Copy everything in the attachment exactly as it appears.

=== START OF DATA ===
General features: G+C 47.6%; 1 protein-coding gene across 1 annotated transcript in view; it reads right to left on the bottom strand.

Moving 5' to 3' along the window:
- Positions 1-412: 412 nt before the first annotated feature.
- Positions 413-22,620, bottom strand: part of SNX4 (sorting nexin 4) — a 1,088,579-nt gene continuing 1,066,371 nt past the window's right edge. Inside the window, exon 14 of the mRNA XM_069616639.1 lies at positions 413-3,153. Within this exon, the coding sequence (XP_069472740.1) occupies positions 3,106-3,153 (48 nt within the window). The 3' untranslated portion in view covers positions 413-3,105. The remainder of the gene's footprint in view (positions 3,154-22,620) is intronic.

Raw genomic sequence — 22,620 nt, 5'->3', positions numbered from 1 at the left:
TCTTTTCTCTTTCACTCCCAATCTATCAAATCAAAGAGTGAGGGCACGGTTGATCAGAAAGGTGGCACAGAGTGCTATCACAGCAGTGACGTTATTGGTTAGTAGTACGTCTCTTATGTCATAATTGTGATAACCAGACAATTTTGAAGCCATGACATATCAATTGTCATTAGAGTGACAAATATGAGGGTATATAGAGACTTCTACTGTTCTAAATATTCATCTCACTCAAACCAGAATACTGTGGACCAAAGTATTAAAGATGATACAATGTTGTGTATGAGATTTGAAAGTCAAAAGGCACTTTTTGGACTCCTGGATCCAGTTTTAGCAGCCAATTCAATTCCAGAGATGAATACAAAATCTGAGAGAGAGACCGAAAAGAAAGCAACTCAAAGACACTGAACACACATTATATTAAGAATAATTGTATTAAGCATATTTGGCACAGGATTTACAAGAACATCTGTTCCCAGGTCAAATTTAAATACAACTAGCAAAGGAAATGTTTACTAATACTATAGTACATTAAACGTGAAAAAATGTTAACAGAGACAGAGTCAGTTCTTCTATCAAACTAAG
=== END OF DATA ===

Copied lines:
General features: G+C 47.6%; 1 protein-coding gene across 1 annotated transcript in view; it reads right to left on the bottom strand.

Moving 5' to 3' along the window:
- Positions 1-412: 412 nt before the first annotated feature.
- Positions 413-22,620, bottom strand: part of SNX4 (sorting nexin 4) — a 1,088,579-nt gene continuing 1,066,371 nt past the window's right edge. Inside the window, exon 14 of the mRNA XM_069616639.1 lies at positions 413-3,153. Within this exon, the coding sequence (XP_069472740.1) occupies positions 3,106-3,153 (48 nt within the window). The 3' untranslated portion in view covers positions 413-3,105. The remainder of the gene's footprint in view (positions 3,154-22,620) is intronic.

Raw genomic sequence — 22,620 nt, 5'->3', positions numbered from 1 at the left:
TCTTTTCTCTTTCACTCCCAATCTATCAAATCAAAGAGTGAGGGCACGGTTGATCAGAAAGGTGGCACAGAGTGCTATCACAGCAGTGACGTTATTGGTTAGTAGTACGTCTCTTATGTCATAATTGTGATAACCAGACAATTTTGAAGCCATGACATATCAATTGTCATTAGAGTGACAAATATGAGGGTATATAGAGACTTCTACTGTTCTAAATATTCATCTCACTCAAACCAGAATACTGTGGACCAAAGTATTAAAGATGATACAATGTTGTGTATGAGATTTGAAAGTCAAAAGGCACTTTTTGGACTCCTGGATCCAGTTTTAGCAGCCAATTCAATTCCAGAGATGAATACAAAATCTGAGAGAGAGACCGAAAAGAAAGCAACTCAAAGACACTGAACACACATTATATTAAGAATAATTGTATTAAGCATATTTGGCACAGGATTTACAAGAACATCTGTTCCCAGGTCAAATTTAAATACAACTAGCAAAGGAAATGTTTACTAATACTATAGTACATTAAACGTGAAAAAATGTTAACAGAGACAGAGTCAGTTCTTCTATCAAACTAAG